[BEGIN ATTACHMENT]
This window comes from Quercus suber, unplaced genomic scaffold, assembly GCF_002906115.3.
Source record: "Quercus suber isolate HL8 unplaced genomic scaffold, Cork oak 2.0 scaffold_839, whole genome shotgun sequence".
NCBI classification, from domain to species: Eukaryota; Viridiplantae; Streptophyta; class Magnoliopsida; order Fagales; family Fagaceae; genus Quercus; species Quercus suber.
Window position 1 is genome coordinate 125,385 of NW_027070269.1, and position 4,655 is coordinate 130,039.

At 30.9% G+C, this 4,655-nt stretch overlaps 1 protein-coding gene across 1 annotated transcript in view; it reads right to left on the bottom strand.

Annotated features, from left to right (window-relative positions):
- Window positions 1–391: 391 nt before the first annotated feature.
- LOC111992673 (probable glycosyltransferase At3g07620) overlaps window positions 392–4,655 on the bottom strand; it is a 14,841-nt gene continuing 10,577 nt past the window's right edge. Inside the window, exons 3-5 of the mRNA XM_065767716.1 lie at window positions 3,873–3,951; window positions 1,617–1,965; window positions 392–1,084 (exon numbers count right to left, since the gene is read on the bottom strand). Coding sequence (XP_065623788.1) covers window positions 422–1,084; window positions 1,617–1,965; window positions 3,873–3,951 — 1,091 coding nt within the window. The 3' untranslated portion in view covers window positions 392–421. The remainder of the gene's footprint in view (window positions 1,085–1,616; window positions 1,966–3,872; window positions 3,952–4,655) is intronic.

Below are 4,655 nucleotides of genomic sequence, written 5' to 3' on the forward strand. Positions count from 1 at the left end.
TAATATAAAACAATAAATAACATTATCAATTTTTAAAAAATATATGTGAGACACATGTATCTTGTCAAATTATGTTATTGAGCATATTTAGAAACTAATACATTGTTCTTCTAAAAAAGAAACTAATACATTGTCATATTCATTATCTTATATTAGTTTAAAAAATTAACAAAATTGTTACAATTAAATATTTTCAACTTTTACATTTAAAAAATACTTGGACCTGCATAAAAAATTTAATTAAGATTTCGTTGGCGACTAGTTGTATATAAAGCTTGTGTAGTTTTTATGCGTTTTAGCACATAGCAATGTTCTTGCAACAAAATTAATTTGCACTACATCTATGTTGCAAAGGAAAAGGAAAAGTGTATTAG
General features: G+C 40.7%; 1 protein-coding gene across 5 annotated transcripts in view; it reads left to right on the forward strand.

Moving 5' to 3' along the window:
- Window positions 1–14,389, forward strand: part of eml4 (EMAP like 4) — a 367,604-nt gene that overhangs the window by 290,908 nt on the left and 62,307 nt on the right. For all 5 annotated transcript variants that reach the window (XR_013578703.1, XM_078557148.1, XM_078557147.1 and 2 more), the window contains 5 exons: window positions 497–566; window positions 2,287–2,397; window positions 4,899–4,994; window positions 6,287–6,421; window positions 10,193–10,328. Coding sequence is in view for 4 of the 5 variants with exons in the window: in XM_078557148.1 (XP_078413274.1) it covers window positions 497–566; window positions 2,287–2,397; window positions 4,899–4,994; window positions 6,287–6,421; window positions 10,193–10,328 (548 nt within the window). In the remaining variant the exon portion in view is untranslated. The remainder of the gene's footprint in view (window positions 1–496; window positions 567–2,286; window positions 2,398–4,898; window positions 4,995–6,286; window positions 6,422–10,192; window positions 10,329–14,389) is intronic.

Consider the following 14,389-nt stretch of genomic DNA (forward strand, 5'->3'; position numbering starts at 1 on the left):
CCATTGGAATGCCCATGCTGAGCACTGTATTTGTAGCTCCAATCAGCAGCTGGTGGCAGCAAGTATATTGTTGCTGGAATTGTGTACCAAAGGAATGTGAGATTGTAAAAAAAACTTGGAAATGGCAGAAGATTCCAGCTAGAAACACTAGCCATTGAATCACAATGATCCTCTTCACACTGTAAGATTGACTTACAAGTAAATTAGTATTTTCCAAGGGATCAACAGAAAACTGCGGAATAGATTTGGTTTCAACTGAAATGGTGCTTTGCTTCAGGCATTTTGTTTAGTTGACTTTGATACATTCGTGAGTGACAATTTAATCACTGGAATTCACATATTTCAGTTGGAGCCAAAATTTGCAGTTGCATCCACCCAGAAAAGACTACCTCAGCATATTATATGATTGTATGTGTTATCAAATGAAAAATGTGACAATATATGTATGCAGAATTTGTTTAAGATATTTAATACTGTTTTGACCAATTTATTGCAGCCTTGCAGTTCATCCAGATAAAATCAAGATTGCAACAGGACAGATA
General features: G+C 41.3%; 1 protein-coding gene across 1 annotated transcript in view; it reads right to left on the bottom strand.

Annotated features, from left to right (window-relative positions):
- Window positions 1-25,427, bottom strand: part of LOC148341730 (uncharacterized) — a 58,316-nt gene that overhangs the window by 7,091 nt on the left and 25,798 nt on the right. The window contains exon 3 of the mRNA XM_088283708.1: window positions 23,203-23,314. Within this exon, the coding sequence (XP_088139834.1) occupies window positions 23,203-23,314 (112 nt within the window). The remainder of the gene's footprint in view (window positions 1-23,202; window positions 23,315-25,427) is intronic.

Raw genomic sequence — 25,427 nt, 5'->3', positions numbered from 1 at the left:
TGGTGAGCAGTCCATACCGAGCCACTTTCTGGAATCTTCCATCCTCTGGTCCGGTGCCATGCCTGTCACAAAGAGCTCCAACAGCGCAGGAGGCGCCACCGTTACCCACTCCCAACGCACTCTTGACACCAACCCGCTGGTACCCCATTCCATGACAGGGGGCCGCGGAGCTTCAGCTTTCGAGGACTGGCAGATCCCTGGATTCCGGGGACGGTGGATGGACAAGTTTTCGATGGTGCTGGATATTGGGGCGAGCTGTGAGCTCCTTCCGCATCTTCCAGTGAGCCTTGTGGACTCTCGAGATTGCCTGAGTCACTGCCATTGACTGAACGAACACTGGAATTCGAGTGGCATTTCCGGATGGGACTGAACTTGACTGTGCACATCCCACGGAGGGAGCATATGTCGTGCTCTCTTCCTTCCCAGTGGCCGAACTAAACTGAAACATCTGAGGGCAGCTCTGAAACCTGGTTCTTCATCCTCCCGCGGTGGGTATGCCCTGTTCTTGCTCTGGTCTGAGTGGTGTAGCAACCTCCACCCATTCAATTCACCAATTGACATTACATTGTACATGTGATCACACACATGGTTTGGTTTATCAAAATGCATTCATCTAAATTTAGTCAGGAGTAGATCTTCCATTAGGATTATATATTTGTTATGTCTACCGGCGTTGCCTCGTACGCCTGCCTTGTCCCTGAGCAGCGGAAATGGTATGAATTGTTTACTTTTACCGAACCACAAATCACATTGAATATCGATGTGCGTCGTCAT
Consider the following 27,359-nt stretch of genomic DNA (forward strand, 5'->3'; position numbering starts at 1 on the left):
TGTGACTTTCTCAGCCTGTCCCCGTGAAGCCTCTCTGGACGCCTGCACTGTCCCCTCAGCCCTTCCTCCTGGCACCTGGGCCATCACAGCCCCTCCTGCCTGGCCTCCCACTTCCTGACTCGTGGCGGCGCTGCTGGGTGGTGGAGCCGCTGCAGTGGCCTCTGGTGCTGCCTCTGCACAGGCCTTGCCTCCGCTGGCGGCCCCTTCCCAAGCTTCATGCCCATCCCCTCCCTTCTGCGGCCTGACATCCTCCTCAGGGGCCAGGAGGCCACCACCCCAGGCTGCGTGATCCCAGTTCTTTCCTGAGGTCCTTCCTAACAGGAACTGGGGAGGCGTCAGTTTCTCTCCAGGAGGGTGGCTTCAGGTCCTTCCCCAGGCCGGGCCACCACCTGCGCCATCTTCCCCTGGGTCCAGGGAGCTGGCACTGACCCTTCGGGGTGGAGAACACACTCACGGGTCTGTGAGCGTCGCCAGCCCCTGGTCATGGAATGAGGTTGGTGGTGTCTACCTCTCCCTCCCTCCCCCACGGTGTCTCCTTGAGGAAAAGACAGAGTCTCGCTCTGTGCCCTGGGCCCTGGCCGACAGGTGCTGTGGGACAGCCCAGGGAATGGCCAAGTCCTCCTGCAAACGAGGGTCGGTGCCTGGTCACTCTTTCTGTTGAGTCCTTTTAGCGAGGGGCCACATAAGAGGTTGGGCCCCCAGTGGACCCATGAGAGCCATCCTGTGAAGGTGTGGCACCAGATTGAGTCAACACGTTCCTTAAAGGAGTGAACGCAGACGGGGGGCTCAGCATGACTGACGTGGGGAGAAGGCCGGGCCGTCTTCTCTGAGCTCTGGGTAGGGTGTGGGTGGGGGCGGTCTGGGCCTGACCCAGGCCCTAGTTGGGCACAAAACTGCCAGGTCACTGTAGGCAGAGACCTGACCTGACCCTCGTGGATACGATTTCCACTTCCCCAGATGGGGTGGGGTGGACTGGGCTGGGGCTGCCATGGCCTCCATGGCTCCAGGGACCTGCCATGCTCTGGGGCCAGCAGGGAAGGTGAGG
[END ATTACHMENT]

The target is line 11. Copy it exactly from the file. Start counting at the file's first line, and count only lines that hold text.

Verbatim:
General features: G+C 40.7%; 1 protein-coding gene across 5 annotated transcripts in view; it reads left to right on the forward strand.